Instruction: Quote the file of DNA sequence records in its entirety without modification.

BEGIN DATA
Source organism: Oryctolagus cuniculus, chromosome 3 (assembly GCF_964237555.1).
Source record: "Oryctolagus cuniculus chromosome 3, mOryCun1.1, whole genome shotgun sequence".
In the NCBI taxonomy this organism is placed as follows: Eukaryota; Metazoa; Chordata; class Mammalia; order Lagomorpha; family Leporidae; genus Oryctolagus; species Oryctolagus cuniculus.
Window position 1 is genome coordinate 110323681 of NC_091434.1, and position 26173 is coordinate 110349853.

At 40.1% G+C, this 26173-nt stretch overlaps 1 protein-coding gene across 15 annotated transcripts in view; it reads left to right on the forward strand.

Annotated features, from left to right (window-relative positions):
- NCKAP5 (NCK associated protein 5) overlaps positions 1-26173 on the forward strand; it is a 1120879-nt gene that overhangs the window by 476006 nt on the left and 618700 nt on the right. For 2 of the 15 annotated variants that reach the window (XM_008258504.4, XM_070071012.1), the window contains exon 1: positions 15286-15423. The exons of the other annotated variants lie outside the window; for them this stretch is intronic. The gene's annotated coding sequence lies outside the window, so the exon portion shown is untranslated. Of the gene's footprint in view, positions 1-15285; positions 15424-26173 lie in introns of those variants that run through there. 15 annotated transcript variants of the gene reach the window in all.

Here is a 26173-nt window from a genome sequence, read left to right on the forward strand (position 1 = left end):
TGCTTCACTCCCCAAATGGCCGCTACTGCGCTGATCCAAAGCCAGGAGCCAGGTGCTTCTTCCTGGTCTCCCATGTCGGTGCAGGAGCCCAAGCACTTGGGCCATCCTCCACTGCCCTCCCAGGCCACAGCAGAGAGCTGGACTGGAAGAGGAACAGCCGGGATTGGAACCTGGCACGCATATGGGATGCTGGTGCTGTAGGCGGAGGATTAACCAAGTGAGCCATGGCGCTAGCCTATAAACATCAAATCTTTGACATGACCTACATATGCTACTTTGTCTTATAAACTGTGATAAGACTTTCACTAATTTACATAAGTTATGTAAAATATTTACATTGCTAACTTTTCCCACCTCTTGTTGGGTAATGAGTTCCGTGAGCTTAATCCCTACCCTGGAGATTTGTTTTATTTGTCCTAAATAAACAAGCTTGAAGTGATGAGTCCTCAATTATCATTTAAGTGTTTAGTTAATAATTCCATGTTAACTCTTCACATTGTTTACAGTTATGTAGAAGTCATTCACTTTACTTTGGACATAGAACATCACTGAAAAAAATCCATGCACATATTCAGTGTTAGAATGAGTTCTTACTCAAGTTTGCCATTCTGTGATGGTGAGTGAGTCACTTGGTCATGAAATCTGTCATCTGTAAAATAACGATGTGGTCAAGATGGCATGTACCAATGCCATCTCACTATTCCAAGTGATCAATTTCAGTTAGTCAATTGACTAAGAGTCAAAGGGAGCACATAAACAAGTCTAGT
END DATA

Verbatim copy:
Source organism: Oryctolagus cuniculus, chromosome 3 (assembly GCF_964237555.1).
Source record: "Oryctolagus cuniculus chromosome 3, mOryCun1.1, whole genome shotgun sequence".
In the NCBI taxonomy this organism is placed as follows: Eukaryota; Metazoa; Chordata; class Mammalia; order Lagomorpha; family Leporidae; genus Oryctolagus; species Oryctolagus cuniculus.
Window position 1 is genome coordinate 110323681 of NC_091434.1, and position 26173 is coordinate 110349853.

At 40.1% G+C, this 26173-nt stretch overlaps 1 protein-coding gene across 15 annotated transcripts in view; it reads left to right on the forward strand.

Annotated features, from left to right (window-relative positions):
- NCKAP5 (NCK associated protein 5) overlaps positions 1-26173 on the forward strand; it is a 1120879-nt gene that overhangs the window by 476006 nt on the left and 618700 nt on the right. For 2 of the 15 annotated variants that reach the window (XM_008258504.4, XM_070071012.1), the window contains exon 1: positions 15286-15423. The exons of the other annotated variants lie outside the window; for them this stretch is intronic. The gene's annotated coding sequence lies outside the window, so the exon portion shown is untranslated. Of the gene's footprint in view, positions 1-15285; positions 15424-26173 lie in introns of those variants that run through there. 15 annotated transcript variants of the gene reach the window in all.

Here is a 26173-nt window from a genome sequence, read left to right on the forward strand (position 1 = left end):
TGCTTCACTCCCCAAATGGCCGCTACTGCGCTGATCCAAAGCCAGGAGCCAGGTGCTTCTTCCTGGTCTCCCATGTCGGTGCAGGAGCCCAAGCACTTGGGCCATCCTCCACTGCCCTCCCAGGCCACAGCAGAGAGCTGGACTGGAAGAGGAACAGCCGGGATTGGAACCTGGCACGCATATGGGATGCTGGTGCTGTAGGCGGAGGATTAACCAAGTGAGCCATGGCGCTAGCCTATAAACATCAAATCTTTGACATGACCTACATATGCTACTTTGTCTTATAAACTGTGATAAGACTTTCACTAATTTACATAAGTTATGTAAAATATTTACATTGCTAACTTTTCCCACCTCTTGTTGGGTAATGAGTTCCGTGAGCTTAATCCCTACCCTGGAGATTTGTTTTATTTGTCCTAAATAAACAAGCTTGAAGTGATGAGTCCTCAATTATCATTTAAGTGTTTAGTTAATAATTCCATGTTAACTCTTCACATTGTTTACAGTTATGTAGAAGTCATTCACTTTACTTTGGACATAGAACATCACTGAAAAAAATCCATGCACATATTCAGTGTTAGAATGAGTTCTTACTCAAGTTTGCCATTCTGTGATGGTGAGTGAGTCACTTGGTCATGAAATCTGTCATCTGTAAAATAACGATGTGGTCAAGATGGCATGTACCAATGCCATCTCACTATTCCAAGTGATCAATTTCAGTTAGTCAATTGACTAAGAGTCAAAGGGAGCACATAAACAAGTCTAGT